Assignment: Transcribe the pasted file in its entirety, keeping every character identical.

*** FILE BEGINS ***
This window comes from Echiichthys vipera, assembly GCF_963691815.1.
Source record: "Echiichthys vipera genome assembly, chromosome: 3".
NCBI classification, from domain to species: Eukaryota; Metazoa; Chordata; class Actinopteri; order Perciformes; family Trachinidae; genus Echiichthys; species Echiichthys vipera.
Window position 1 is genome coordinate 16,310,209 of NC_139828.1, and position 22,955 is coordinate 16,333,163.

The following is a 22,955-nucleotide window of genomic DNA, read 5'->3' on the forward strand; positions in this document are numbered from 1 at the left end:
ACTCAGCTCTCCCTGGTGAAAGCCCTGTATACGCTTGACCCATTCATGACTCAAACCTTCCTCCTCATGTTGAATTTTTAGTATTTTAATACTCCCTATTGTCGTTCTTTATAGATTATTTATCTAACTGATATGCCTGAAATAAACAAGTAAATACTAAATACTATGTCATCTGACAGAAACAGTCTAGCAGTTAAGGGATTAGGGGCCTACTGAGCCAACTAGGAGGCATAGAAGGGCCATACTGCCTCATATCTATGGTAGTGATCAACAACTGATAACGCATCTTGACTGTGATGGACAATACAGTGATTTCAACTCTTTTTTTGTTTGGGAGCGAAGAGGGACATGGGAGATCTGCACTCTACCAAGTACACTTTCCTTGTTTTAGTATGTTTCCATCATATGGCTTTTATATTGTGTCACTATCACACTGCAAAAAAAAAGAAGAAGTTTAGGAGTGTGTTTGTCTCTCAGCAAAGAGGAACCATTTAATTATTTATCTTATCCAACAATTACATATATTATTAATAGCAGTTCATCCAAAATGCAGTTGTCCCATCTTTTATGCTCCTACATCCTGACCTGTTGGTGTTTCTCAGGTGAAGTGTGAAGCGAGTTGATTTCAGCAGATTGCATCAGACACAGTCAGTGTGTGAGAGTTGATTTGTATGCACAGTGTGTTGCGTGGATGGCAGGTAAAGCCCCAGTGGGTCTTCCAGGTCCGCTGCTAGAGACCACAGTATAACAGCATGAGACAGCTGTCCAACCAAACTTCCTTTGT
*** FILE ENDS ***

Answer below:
This window comes from Echiichthys vipera, assembly GCF_963691815.1.
Source record: "Echiichthys vipera genome assembly, chromosome: 3".
NCBI classification, from domain to species: Eukaryota; Metazoa; Chordata; class Actinopteri; order Perciformes; family Trachinidae; genus Echiichthys; species Echiichthys vipera.
Window position 1 is genome coordinate 16,310,209 of NC_139828.1, and position 22,955 is coordinate 16,333,163.

The following is a 22,955-nucleotide window of genomic DNA, read 5'->3' on the forward strand; positions in this document are numbered from 1 at the left end:
ACTCAGCTCTCCCTGGTGAAAGCCCTGTATACGCTTGACCCATTCATGACTCAAACCTTCCTCCTCATGTTGAATTTTTAGTATTTTAATACTCCCTATTGTCGTTCTTTATAGATTATTTATCTAACTGATATGCCTGAAATAAACAAGTAAATACTAAATACTATGTCATCTGACAGAAACAGTCTAGCAGTTAAGGGATTAGGGGCCTACTGAGCCAACTAGGAGGCATAGAAGGGCCATACTGCCTCATATCTATGGTAGTGATCAACAACTGATAACGCATCTTGACTGTGATGGACAATACAGTGATTTCAACTCTTTTTTTGTTTGGGAGCGAAGAGGGACATGGGAGATCTGCACTCTACCAAGTACACTTTCCTTGTTTTAGTATGTTTCCATCATATGGCTTTTATATTGTGTCACTATCACACTGCAAAAAAAAAGAAGAAGTTTAGGAGTGTGTTTGTCTCTCAGCAAAGAGGAACCATTTAATTATTTATCTTATCCAACAATTACATATATTATTAATAGCAGTTCATCCAAAATGCAGTTGTCCCATCTTTTATGCTCCTACATCCTGACCTGTTGGTGTTTCTCAGGTGAAGTGTGAAGCGAGTTGATTTCAGCAGATTGCATCAGACACAGTCAGTGTGTGAGAGTTGATTTGTATGCACAGTGTGTTGCGTGGATGGCAGGTAAAGCCCCAGTGGGTCTTCCAGGTCCGCTGCTAGAGACCACAGTATAACAGCATGAGACAGCTGTCCAACCAAACTTCCTTTGT